Reprint

Inclusive Research: Is the Road More or Less Well Travelled?

Edited by
January 2023
254 pages
  • ISBN978-3-0365-6310-7 (Hardback)
  • ISBN978-3-0365-6309-1 (PDF)

This book is a reprint of the Special Issue Inclusive Research: Is the Road More or Less Well Travelled? that was published in

Business & Economics
Social Sciences, Arts and Humanities
Summary

The purpose of this Special Issue on inclusive research is to capture internationally, “How far have we come?” and “Where do we need to go?” Such questions are relevant now that it has been close to two decades since Walmsley and Johnson (2003) first introduced the inclusive research paradigm in their text, Inclusive research with people with learning disabilities: past, present, and futures. Within this Special Issue we have reprinted 18 articles that promote inclusive research as a paradigm that has succeeded in transferring power to people with intellectual disabilities who were once the "researched" to now being and becoming the "researchers". The articles draw upon the work of co-researchers both with and without the lived experience of disability who have adopted inclusive research as a paradigm to redress the exclusion of people with intellectual disabilities as researchers. All the 18 articles have an eye on the future and are sequenced across the following themes: the individual impact of being and becoming an inclusive researcher; building inclusive research relationships as a duo; being part of an inclusive research network; and using inclusive research to push boundaries and facilitate issues of importance identified by people with disabilities. The reprint concludes with two articles where inclusive researchers of long standing reflect on how to continue to walk forward on the road that aided by this reprint will become more well-travelled?

Format
  • Hardback
License
© by the authors
Keywords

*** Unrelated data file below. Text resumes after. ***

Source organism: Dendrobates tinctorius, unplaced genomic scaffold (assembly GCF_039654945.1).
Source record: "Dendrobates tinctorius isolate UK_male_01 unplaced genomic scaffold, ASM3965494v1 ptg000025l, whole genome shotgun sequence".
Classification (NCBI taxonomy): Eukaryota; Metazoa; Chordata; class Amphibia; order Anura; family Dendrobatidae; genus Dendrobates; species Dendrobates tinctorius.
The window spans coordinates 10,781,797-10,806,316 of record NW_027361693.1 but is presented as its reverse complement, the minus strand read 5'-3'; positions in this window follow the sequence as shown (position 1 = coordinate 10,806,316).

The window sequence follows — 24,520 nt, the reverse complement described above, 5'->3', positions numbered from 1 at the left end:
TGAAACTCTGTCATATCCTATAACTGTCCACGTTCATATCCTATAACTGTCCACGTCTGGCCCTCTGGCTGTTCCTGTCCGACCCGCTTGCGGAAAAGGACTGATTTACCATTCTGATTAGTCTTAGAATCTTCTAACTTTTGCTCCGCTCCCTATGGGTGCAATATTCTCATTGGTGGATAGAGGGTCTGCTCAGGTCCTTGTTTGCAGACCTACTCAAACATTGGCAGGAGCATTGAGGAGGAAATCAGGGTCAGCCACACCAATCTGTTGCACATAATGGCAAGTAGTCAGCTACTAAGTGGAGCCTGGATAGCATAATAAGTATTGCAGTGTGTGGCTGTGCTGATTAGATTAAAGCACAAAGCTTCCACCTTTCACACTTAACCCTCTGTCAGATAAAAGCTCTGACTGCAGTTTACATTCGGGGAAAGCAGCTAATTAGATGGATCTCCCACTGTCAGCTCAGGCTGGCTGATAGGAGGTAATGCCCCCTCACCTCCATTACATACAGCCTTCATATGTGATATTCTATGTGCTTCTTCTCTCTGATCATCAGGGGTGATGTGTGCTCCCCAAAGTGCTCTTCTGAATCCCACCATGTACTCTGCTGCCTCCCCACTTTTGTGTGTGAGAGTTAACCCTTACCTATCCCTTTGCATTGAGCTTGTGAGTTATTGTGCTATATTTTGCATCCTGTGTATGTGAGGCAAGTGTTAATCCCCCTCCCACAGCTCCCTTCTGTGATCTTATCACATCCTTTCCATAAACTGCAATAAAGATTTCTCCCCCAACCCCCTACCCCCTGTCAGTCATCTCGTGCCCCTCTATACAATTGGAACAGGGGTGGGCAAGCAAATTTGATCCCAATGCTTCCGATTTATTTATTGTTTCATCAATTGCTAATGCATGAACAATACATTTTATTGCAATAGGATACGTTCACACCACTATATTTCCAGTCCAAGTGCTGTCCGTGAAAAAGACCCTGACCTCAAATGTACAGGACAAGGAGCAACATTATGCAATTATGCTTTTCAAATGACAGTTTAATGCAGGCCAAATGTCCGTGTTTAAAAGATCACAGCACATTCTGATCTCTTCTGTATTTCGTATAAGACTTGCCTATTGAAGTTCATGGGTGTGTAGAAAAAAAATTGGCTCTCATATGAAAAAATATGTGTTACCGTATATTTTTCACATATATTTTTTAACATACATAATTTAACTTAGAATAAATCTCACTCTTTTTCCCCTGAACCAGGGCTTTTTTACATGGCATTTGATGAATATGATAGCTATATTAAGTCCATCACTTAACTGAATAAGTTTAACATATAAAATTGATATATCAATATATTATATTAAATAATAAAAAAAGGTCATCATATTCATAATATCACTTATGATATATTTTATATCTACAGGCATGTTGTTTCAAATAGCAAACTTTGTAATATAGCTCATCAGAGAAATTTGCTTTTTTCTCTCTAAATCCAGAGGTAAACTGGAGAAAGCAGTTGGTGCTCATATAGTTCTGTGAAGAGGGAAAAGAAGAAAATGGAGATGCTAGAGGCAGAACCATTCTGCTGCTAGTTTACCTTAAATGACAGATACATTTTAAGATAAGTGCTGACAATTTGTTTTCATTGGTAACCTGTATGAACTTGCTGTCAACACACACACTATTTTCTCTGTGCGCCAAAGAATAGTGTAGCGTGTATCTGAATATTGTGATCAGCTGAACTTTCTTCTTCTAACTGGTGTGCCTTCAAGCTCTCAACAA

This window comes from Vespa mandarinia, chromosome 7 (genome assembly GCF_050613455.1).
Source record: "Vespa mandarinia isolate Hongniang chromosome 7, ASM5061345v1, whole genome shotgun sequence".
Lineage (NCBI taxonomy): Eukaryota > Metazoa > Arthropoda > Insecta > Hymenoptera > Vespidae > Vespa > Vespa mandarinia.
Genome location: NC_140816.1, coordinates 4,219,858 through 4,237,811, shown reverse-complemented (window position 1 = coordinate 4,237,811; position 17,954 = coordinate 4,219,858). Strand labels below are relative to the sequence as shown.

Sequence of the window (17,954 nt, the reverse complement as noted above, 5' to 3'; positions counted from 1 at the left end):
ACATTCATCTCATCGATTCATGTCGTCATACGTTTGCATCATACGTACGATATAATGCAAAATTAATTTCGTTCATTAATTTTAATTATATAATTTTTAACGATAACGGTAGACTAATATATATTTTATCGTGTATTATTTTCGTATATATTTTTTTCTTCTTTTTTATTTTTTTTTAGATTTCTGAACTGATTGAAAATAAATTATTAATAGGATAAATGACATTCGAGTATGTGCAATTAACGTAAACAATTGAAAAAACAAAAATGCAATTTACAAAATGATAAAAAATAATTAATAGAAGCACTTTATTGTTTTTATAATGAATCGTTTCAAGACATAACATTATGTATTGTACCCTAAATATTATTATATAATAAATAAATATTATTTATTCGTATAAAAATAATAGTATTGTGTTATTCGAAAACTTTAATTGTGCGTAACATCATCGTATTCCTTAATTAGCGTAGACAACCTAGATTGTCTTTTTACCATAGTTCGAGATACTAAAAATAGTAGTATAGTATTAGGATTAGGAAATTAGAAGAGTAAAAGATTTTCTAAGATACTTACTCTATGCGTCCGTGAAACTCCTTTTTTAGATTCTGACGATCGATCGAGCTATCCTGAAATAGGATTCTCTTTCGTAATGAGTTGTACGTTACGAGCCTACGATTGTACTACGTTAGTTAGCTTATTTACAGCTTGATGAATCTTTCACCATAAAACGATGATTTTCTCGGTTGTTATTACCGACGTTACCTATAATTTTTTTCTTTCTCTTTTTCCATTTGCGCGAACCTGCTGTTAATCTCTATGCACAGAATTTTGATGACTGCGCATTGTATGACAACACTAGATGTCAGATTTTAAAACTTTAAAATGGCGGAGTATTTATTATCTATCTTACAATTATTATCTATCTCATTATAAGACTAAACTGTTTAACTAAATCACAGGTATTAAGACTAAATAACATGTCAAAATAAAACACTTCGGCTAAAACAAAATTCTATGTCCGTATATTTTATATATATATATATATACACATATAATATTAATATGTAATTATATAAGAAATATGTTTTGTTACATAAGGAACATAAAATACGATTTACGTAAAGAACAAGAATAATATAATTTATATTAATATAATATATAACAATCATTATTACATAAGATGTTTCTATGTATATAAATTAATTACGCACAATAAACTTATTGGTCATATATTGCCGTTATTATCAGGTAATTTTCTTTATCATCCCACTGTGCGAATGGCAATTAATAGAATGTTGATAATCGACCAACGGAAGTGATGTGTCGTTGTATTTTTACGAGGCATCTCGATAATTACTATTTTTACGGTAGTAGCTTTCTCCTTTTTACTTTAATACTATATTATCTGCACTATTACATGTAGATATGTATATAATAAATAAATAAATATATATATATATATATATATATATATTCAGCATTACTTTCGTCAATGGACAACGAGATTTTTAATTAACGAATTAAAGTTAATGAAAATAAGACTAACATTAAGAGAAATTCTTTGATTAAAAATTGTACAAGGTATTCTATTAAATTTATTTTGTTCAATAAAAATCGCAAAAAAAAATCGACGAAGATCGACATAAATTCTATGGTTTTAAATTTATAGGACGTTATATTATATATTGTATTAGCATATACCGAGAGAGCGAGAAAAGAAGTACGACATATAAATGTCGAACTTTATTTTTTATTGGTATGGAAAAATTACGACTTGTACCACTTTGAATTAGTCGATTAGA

university; higher education; intellectual disability; inclusive education; autoethnography; Down Syndrome; action research; design research; inclusion; social workers; intellectual disabilities; inclusive research; participatory research; intellectual disability; developmental disability; mental health; inclusive research; collaborative groups; qualitative research; creative methodologies; people with intellectual disabilities; inclusive research; participatory research; profound intellectual and multiple disabilities; belonging; intersubjectivity; inclusive research; intellectual disability; disability studies; qualitative research; COVID-19; lived experience; disability; inclusive research; community researchers; prisoners; former prisoners; criminal justice system; inclusive research; intellectual disability; university; inclusive employment; collaborative autoethnography; autoethnography; ethnography; disability; inclusion; collaboration; inclusive research; intellectual disabilities; inclusive research; participatory research; intellectual disabilities; collaboration; intellectual disabilities; inclusive research; pandemic; relationships; inclusion; research methods; health; rehabilitation; assistive technology; consumer-led; inclusive research; employment; COVID-19; intellectual disability; students with intellectual disability; sex education; sexuality and gender identity; sexual abuse; inclusive; research; learning/intellectual disability; impact; life history; rights; community; inclusive research; intellectual disabilities; capacity building; policy; and practice; funding; co-design; co-researching; inclusive research; research with people with intellectual disability; research with people with learning disability; advocacy; self-advocacy; manifesto for inclusive research; accessible academic literature; space and non-accessible space; down syndrome; qualitative research; quality of life; self-advocacy; happiness; n/a